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2 of 3 people found the following review helpful
5.0 out of 5 stars A mesmerising read., 28 Feb 2014
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I read this whilst travelling across Australia.The references to the smells and sights in Oz were just spot on. I found the book fascinating and a treasure to read about such a wonderful woman.
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8 of 12 people found the following review helpful
3.0 out of 5 stars A little too superficial to live up to the hype, 8 Feb 2014
By 
Meredith Whitford (Adelaide, South Australia) - See all my reviews
After all the hype this book has received, I was rather disappointed in it. The story of Sheila Chisholm, the Australian girl who married into the British aristocracy and became intimate with many famous people, including royalty, has a great deal of intrinsic interest. I suppose I therefore expected more of her personality and character to emerge -- but as the author points out, Sheila was discreet in her unpublished memoir, and probably there aren't enough other original sources to give us more of her "voice". The book is excellent at telling us where and when Sheila did what, and due credit is given to her wartime nursing and other charitable work. Many of the socialites she knew are familiar from other books, so this one doesn't cover much new ground. The author seems unsure of whether Sheila actually had a love affair with Prince Albert (later George VI) or not, but there is almost certainly no evidence either way. Overall, I found the book rather superficial, a list of fabulous social events and prominent people. I was interested, but wanted more depth, but I suspect there just weren't enough sources available. As Sheila withdrew somewhat from social life, the book loses impetus and rather fizzles out. One niggle was that the author often gets titles wrong -- "Viscount of Norwich", "Lady Sheila Loughborough" instead of "Sheila, Lady Loughborough", "Lady Diana Mosley" for "Lady Mosley" (and this in reference to an event before Diana Guinness married Sir Oswald Mosley.) Small things, but important in a book about titled people. So -- an interesting enough book, but without much depth. At least it makes a change to read about an Australian rather than an America marrying into British high society.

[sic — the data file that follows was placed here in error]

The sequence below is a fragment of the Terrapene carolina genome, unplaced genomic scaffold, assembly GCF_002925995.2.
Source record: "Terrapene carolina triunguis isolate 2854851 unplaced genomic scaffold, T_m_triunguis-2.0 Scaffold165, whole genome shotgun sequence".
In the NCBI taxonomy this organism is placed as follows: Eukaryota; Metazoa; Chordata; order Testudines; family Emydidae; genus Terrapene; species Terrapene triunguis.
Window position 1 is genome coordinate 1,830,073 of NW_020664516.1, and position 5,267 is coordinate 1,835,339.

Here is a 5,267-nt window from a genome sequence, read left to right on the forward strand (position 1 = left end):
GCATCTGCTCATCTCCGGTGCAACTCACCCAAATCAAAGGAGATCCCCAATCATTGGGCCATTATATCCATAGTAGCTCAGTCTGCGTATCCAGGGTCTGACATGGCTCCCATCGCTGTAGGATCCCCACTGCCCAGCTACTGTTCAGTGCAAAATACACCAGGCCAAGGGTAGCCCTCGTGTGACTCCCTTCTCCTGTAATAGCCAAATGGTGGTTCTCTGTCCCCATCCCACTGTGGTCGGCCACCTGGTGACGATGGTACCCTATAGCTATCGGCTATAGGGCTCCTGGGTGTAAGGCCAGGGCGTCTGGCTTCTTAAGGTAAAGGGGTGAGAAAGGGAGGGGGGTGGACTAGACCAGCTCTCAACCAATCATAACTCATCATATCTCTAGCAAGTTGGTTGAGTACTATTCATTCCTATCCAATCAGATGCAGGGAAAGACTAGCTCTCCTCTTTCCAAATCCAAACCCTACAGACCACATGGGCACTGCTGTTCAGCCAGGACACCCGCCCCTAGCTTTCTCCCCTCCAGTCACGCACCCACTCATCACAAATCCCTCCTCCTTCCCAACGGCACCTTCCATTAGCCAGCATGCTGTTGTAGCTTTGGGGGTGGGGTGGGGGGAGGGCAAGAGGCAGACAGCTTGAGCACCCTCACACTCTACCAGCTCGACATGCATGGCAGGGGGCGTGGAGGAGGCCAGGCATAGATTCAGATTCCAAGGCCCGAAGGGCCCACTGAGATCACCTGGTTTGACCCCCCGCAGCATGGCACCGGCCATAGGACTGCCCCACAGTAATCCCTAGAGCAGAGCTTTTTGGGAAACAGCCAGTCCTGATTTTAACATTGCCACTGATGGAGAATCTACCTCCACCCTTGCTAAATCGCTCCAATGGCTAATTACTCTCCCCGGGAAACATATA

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5.0 out of 5 stars Australian socialite, 18 Aug 2014
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Interesting insight into social life during 20's and 30's
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1 of 2 people found the following review helpful
5.0 out of 5 stars The luck of the Charmers!, 14 Feb 2014
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It portrays the vulnerability and selfishness of any guilded society.
Fascinating to is the portrayal of the then Prince of Wales and how lucky we were to have had him stolen by Mrs Simpson!
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1 of 2 people found the following review helpful
3.0 out of 5 stars Passed the time, but if you don't read it ..., 15 July 2014
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Passed the time, but if you don't read it you've not missed anything. Also, many irritating errors i.e. the Duke of Winsor was not called Edward, but David; 'Nanny' was not the pet name for the children's nurse but the name every child's nurse was referred to as a nanny, and called such.
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Sheila: The Australian Ingenue Who Bewitched British Society
Sheila: The Australian Ingenue Who Bewitched British Society by Robert Wainwright (Paperback - 7 Aug 2014)